Making (Dollars and) Sense of the
Fundraising Effectiveness Project’s Latest Report
|By Ginny Reynolds Badgett, Associate Consultant
Each quarter the Fundraising Effectiveness Project (FEP) releases aggregate views of the current year’s fundraising data. Much of the data collected and analyzed focuses on donors – donor size, donation count and type (new, repeat or recaptured). These reports serve as useful benchmarks for nonprofit leaders, staff and researchers long before the full year’s data is available.
The latest report released in August (Q1 2023 Report) signals waning donor engagement at all levels and an immediate need for greater donor stewardship. Relative to last year, both dollars and donors are down (Giving in 2022 decreased slightly from the previous year, which was the highest on record). In the first quarter alone, FEP reports a 0.7% decrease in dollars raised and 3.8% decrease in donor participation. Donor retention is one of the few areas with marginal growth (1.3%). Retention rates across all categories of donors decreased, with the largest donors ($50,000+) demonstrating the greatest decrease in retention (-6.1%). Last year’s average donor detention rate was the lowest on record (42.6%), and early fundraising results for 2023 point to ongoing challenges in this area.
FEP’s report indicates the urgent need to keep your donors close by strengthening personal relationships and keeping donors invested in the mission-driven work of your organization (For more on donor retention, see “Retain Your Donors in 5 Steps”). How can you both retain donors and ensure your organization is their philanthropic priority? Good news: There’s still time to put strong stewardship practices into action and position your organization for success heading into 2024 (see our webinar on Year-End Fundraising with High-Impact Results).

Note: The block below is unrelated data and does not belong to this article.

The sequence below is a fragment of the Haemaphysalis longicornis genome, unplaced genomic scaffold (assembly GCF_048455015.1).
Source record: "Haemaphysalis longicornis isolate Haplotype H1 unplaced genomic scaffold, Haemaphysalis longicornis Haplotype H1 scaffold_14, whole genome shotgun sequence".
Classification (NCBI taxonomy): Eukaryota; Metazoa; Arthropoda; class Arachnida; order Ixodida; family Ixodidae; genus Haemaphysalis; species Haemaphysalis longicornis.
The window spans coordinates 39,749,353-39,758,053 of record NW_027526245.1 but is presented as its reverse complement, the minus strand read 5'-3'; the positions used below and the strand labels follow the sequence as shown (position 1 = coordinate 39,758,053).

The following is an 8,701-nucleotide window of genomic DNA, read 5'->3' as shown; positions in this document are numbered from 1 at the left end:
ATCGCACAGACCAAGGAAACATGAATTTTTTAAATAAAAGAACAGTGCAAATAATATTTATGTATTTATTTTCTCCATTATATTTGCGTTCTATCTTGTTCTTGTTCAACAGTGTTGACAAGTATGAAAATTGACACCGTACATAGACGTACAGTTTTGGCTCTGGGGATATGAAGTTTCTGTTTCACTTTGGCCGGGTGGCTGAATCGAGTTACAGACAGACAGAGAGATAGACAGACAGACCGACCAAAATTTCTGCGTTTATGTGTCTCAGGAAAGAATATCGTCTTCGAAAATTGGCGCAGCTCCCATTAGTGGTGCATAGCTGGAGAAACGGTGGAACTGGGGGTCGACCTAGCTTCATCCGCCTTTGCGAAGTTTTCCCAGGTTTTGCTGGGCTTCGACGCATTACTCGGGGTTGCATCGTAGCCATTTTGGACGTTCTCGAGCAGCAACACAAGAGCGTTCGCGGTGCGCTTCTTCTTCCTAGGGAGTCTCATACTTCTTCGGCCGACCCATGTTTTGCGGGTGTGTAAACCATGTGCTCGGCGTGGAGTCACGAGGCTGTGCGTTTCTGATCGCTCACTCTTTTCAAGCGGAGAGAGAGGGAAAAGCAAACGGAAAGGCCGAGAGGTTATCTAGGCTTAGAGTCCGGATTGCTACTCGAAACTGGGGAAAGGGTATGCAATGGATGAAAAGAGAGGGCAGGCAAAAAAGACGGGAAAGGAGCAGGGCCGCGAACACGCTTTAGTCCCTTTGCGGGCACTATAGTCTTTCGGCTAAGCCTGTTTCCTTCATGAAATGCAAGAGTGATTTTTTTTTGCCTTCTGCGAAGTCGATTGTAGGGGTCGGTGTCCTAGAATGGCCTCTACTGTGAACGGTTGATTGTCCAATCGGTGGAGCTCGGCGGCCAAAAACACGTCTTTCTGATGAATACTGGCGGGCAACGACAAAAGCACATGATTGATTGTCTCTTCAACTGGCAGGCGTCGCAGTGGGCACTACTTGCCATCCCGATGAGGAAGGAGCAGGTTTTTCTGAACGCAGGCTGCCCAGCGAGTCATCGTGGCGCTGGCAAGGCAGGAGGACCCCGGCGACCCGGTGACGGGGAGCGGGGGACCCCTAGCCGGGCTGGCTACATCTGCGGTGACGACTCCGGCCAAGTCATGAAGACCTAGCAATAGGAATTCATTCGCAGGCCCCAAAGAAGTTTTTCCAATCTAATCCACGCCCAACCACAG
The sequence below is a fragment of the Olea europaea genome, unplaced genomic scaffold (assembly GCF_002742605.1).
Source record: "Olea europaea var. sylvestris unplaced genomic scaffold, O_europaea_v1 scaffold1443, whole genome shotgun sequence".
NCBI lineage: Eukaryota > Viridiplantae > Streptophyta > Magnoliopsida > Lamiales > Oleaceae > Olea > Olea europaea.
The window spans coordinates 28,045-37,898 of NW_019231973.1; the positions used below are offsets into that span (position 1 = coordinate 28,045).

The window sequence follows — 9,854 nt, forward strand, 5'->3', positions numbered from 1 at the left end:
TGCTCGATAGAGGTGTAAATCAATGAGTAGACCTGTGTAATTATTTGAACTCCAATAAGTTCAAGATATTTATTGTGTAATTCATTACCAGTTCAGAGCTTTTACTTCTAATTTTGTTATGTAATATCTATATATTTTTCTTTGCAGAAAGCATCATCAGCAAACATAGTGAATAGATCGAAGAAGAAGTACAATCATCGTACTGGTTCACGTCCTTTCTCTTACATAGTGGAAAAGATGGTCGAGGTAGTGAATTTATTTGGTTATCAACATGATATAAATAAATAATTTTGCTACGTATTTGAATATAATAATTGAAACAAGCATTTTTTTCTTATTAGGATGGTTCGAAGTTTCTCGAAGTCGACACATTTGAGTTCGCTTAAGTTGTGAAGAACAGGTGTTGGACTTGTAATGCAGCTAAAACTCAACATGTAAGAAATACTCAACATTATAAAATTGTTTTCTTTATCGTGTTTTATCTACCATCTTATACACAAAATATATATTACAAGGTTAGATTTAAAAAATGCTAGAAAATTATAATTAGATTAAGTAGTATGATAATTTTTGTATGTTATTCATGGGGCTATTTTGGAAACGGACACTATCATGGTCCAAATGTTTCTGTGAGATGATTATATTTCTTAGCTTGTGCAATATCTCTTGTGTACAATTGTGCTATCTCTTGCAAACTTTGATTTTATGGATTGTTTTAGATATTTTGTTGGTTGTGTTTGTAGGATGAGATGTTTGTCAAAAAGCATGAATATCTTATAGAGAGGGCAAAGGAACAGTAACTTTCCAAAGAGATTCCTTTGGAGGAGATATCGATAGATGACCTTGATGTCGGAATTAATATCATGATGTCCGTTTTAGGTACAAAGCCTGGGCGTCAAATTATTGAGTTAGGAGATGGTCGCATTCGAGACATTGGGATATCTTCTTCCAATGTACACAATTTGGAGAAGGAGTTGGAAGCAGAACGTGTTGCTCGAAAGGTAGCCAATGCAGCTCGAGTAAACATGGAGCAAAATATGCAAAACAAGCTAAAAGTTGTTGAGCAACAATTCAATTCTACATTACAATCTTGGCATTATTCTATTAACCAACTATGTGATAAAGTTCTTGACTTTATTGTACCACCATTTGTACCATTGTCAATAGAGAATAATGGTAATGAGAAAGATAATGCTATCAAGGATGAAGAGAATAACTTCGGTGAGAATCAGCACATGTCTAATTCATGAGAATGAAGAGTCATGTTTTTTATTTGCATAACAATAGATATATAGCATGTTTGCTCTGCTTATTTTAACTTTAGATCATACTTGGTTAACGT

Show and Tell – Get your donor(s) onsite to see first-hand the work and impact your nonprofit makes in people’s lives and your local community. An individualized approach is best to foster 1:1 relationship building. You want an opportunity to show the work you are doing, to generate excitement and to learn donors’ interests through discovery questions (For example, “What aspect of our mission most excites you?”). Site visits also present a chance to turn the mic over to programmatic staff. Bringing colleagues from outside the advancement team into the conversation often enriches the dialogue and makes for an even more memorable experience. For organizations less conducive to site visits, consider pop-up events at Board members’ homes or in libraries or community centers.
Expressions of Gratitude – People appreciate being thanked, and a timely acknowledgement from your nonprofit should be standard practice. Go above and beyond the basic acknowledgment by including a handwritten note from a board member. Help with saying “thank you” is a great way to engage your board through correspondence and phone calls. Consider organizing semi-regular “thank you phonathons.” Provide your board members with a contact list of 10-12 recent donors and have them call to say “thank you.” Our firm has seen the most hesitant of board members quickly come to look forward to making these calls. Especially for small, understaffed organizations, these volunteer hours can transform donor stewardship and provide critical staff augmentation.
Short but Sweet – One of the best ways to build affinity for your nonprofit among donors is to keep them informed in meaningful and thoughtful ways. Engaging donors does not need to be elaborate or time consuming. One of our clients, a human services organization, does monthly 30-minute virtual “tours,” which include an introduction and welcome from the director and short, 5-minute testimonials by people whose lives have been positively impacted by the organization: their clients, family members, staff and volunteers. Their only “ask” is to spread the word about these monthly virtual tours, and to invite a friend next month.
No matter which strategies you use this Fall, keep your donors close. Make sure they know the meaningful and impactful work your organization is doing with their dollars before an end-of-year ask.